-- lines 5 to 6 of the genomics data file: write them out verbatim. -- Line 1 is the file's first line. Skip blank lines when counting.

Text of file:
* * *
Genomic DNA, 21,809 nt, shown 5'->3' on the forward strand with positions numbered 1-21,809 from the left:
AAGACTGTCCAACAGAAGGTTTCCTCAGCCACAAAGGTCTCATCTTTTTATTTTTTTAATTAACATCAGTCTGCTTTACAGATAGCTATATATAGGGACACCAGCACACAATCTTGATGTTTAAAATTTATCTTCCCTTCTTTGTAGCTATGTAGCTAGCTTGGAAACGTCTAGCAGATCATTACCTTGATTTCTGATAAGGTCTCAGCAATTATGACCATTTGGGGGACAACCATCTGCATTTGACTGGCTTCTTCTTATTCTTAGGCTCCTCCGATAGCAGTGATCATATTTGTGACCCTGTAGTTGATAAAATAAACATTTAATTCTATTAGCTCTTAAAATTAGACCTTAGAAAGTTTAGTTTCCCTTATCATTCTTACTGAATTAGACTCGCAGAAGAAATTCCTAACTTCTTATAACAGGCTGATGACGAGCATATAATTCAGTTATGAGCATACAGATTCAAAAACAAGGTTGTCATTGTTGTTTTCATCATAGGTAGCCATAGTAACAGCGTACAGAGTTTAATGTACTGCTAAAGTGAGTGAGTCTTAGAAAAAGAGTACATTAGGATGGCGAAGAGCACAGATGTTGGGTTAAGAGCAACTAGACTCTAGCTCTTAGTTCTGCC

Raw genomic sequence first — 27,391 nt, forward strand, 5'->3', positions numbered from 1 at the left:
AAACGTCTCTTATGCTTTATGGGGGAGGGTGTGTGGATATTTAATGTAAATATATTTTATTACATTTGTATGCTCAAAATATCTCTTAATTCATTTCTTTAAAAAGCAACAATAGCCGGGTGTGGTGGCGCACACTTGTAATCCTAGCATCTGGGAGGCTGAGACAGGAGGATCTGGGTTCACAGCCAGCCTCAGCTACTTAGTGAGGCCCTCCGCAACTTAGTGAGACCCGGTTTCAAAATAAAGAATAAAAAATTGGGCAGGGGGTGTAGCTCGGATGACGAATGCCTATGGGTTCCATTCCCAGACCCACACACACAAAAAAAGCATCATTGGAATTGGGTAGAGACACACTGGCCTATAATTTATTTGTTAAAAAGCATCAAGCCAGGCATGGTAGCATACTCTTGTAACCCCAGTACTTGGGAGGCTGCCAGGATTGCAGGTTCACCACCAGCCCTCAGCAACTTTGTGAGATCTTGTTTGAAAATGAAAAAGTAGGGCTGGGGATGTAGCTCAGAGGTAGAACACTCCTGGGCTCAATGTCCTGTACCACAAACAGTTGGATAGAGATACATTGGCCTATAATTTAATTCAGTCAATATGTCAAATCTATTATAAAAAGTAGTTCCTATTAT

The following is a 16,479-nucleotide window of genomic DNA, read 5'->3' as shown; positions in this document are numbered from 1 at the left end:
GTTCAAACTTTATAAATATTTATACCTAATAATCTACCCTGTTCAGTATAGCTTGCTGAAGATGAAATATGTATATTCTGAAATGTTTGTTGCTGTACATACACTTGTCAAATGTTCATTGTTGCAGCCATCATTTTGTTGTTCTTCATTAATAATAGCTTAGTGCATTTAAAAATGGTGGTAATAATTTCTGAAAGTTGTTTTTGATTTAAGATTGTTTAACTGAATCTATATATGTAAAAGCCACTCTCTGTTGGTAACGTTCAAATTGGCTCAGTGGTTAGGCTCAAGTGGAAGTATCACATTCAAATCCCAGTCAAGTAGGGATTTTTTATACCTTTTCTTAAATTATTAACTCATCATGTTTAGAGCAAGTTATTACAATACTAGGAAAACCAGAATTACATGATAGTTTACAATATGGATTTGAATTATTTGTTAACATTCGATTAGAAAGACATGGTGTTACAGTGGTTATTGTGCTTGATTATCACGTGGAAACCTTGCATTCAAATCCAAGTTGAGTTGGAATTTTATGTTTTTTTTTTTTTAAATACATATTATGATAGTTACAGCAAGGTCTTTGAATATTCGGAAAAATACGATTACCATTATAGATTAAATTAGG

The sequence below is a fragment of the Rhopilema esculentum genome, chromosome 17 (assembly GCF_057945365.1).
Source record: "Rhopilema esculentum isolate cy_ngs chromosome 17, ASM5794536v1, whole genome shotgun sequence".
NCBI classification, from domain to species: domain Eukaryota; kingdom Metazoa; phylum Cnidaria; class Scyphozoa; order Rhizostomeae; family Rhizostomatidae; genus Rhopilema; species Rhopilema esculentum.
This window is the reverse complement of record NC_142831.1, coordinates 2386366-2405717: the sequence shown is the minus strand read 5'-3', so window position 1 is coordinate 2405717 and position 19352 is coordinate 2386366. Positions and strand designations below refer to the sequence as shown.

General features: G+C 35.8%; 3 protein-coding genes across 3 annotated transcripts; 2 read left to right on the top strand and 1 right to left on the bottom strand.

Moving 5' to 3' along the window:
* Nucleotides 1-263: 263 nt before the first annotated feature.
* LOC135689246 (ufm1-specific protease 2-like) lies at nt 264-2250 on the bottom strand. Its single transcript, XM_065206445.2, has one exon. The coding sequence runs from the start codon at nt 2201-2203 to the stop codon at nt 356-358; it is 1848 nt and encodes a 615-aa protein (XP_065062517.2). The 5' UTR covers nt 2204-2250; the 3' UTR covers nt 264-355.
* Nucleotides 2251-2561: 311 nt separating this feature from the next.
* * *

The following is a 16,479-nucleotide window of genomic DNA, read 5'->3' as shown; positions in this document are numbered from 1 at the left end:
GTTCAAACTTTATAAATATTTATACCTAATAATCTACCCTGTTCAGTATAGCTTGCTGAAGATGAAATATGTATATTCTGAAATGTTTGTTGCTGTACATACACTTGTCAAATGTTCATTGTTGCAGCCATCATTTTGTTGTTCTTCATTAATAATAGCTTAGTGCATTTAAAAATGGTGGTAATAATTTCTGAAAGTTGTTTTTGATTTAAGATTGTTTAACTGAATCTATATATGTAAAAGCCACTCTCTGTTGGTAACGTTCAAATTGGCTCAGTGGTTAGGCTCAAGTGGAAGTATCACATTCAAATCCCAGTCAAGTAGGGATTTTTTATACCTTTTCTTAAATTATTAACTCATCATGTTTAGAGCAAGTTATTACAATACTAGGAAAACCAGAATTACATGATAGTTTACAATATGGATTTGAATTATTTGTTAACATTCGATTAGAAAGACATGGTGTTACAGTGGTTATTGTGCTTGATTATCACGTGGAAACCTTGCATTCAAATCCAAGTTGAGTTGGAATTTTATGTTTTTTTTTTTTTAAATACATATTATGATAGTTACAGCAAGGTCTTTGAATATTCGGAAAAATACGATTACCATTATAGATTAAATTAGG